The good, the bad and the inconclusive

As of December 2019, 35 states had some form of CON process in place. But the way those processes work in each state varies drastically.

That can make evaluating the overall effectiveness of these programs tricky, said Carmel Shachar, director of the health law policy center at Harvard Law School. 

“Not every certificate of need process is exactly the same, so that may be why the data is mixed,” Shachar said.  

While some studies show that CON requirements may marginally affect costs for patients, others indicate that CON laws reduce competition and can limit patient choice when it comes to medical services. A study published in the Journal of the American Medical Association found no evidence that CON impacts quality of care.

Shachar said that we can think about health care like a tree. In states with effective certificate of need laws, the process might act as a landscaper.

“If we let plants grow everywhere, sometimes they grow in ways that are unhealthy,” Shachar said. “So certificate of need programs could be used to distinguish between care that is needed, versus care which might have a good return for investors, but don’t necessarily serve the best interests of the community.”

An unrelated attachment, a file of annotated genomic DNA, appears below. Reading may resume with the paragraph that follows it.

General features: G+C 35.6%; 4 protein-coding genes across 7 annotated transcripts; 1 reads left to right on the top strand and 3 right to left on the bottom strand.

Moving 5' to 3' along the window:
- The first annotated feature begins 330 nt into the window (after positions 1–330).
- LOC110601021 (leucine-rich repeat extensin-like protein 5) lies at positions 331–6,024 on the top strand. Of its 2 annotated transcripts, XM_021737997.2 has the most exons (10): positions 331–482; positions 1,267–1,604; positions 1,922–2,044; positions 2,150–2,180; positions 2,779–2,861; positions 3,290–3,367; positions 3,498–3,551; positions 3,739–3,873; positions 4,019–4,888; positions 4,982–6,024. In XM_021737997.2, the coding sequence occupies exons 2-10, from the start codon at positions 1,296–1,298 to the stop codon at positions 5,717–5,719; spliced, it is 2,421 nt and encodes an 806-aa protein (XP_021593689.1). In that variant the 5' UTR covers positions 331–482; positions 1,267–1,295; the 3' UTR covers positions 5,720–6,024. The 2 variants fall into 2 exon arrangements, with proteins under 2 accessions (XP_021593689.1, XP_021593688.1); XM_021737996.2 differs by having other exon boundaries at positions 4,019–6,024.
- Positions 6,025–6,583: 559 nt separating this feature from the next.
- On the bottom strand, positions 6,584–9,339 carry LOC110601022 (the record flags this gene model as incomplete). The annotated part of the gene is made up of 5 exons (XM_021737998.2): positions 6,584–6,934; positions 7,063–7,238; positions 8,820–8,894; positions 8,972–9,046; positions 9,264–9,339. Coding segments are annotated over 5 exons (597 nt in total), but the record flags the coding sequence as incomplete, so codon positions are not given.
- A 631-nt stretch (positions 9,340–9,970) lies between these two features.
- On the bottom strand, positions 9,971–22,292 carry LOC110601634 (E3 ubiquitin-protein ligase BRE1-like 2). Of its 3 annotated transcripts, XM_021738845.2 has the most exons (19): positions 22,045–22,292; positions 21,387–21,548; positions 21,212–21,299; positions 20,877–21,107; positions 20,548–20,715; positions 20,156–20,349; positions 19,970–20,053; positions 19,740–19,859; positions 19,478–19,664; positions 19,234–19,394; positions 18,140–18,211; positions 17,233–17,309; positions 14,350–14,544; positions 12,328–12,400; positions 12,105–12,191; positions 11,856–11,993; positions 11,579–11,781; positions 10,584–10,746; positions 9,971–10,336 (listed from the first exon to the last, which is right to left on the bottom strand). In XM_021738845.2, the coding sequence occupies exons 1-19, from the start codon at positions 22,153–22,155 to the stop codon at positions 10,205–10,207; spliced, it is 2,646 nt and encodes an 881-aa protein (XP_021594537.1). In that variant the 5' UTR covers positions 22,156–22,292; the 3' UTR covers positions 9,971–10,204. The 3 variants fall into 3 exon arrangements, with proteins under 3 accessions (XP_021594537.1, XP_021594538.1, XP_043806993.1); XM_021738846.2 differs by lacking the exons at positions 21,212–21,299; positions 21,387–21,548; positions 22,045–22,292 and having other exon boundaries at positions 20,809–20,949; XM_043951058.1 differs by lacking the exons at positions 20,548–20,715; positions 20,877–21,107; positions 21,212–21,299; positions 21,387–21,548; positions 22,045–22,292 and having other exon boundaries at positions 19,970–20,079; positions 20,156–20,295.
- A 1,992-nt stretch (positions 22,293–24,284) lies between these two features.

That’s especially true when it comes to higher cost, shoppable services, said Dr. Adrian Diaz, a research fellow at the Institute for Healthcare Policy and Innovation at the University of Michigan. Take low-value imaging centers, for example.

“If there’s a lot of them around, and they’re being advertised, there’s probably going to be some evidence for over-utilization,” Diaz said, who noted that CON could be effective at preventing unnecessary health care spending, by limiting the ability of those centers to be built if there isn’t a need.

But the trouble, according to Diaz, is that while there might be some good in that limitation, CON laws create a lot of red tape for services that could actually provide value to patients.

“That’s the knock for these programs, especially at a time like now,” Diaz said.